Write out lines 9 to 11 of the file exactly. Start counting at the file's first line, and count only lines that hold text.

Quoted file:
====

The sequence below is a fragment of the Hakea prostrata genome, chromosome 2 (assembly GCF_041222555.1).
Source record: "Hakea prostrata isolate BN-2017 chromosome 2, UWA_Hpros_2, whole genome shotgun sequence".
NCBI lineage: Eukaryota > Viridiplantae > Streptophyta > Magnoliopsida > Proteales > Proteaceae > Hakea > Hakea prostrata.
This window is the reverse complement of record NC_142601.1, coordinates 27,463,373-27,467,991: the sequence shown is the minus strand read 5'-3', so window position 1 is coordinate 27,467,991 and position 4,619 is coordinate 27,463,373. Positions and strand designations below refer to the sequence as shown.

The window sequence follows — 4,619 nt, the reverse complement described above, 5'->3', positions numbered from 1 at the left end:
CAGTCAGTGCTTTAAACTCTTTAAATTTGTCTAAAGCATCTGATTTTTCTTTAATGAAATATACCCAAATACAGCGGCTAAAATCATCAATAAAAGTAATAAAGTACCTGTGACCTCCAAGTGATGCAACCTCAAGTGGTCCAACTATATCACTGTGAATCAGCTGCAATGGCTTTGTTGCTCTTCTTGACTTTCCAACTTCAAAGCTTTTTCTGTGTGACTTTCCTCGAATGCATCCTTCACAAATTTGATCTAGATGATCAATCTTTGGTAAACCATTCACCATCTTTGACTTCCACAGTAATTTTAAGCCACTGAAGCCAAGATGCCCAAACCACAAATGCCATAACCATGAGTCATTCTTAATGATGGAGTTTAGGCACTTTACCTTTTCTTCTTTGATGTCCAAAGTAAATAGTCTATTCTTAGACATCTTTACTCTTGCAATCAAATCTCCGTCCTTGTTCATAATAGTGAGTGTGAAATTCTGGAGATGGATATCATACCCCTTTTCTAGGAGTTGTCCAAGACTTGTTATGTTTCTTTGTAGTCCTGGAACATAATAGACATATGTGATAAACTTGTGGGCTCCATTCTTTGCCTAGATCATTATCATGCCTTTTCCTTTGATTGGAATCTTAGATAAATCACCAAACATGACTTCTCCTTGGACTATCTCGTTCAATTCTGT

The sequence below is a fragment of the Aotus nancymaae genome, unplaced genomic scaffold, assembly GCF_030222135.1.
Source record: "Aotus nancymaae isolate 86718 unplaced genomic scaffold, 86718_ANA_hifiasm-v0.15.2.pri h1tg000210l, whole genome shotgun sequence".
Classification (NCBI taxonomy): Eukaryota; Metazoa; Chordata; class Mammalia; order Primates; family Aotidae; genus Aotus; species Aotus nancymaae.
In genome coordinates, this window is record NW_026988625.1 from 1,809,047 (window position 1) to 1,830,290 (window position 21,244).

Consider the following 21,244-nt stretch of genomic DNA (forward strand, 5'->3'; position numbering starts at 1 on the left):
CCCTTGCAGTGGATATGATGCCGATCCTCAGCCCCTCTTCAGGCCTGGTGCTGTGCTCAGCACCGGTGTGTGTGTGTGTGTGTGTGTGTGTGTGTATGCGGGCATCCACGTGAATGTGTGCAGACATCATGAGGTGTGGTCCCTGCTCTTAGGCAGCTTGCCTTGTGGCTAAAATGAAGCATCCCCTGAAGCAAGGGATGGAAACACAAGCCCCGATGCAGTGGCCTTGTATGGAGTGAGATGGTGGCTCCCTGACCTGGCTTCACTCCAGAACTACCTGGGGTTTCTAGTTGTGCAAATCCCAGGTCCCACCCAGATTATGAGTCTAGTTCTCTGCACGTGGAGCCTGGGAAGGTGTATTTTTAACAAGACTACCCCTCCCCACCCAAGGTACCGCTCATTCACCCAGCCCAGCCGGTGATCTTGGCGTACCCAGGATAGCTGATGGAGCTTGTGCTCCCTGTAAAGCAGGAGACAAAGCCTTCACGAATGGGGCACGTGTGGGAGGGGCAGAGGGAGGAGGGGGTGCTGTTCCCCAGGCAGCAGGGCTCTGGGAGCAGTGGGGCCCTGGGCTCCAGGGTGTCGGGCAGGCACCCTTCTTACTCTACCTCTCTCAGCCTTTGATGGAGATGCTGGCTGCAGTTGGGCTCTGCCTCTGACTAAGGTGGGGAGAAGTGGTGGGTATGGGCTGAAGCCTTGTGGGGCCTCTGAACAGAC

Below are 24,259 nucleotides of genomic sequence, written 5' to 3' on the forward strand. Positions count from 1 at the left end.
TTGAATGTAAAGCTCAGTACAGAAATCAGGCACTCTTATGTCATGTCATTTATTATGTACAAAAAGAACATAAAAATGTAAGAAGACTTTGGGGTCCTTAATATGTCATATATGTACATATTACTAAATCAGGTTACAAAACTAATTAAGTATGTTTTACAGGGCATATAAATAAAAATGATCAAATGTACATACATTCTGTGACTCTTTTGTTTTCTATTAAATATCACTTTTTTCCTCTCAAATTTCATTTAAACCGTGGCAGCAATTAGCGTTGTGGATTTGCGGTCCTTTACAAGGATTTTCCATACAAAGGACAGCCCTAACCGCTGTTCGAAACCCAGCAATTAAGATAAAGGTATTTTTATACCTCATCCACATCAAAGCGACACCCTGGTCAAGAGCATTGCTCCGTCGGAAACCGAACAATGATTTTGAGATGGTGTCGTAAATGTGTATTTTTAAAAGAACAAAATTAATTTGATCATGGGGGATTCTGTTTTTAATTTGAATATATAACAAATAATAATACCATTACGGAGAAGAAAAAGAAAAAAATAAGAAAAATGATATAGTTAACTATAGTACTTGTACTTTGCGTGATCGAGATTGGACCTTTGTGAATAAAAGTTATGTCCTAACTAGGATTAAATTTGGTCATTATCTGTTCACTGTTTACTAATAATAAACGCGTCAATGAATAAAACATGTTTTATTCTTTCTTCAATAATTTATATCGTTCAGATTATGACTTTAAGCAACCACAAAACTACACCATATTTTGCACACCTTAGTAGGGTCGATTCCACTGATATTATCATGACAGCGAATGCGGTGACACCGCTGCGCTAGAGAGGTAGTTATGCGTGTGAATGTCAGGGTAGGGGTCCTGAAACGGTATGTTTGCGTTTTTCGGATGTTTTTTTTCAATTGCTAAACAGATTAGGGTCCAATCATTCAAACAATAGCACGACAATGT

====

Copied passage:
Classification (NCBI taxonomy): Eukaryota; Metazoa; Chordata; class Mammalia; order Primates; family Aotidae; genus Aotus; species Aotus nancymaae.
In genome coordinates, this window is record NW_026988625.1 from 1,809,047 (window position 1) to 1,830,290 (window position 21,244).

Consider the following 21,244-nt stretch of genomic DNA (forward strand, 5'->3'; position numbering starts at 1 on the left):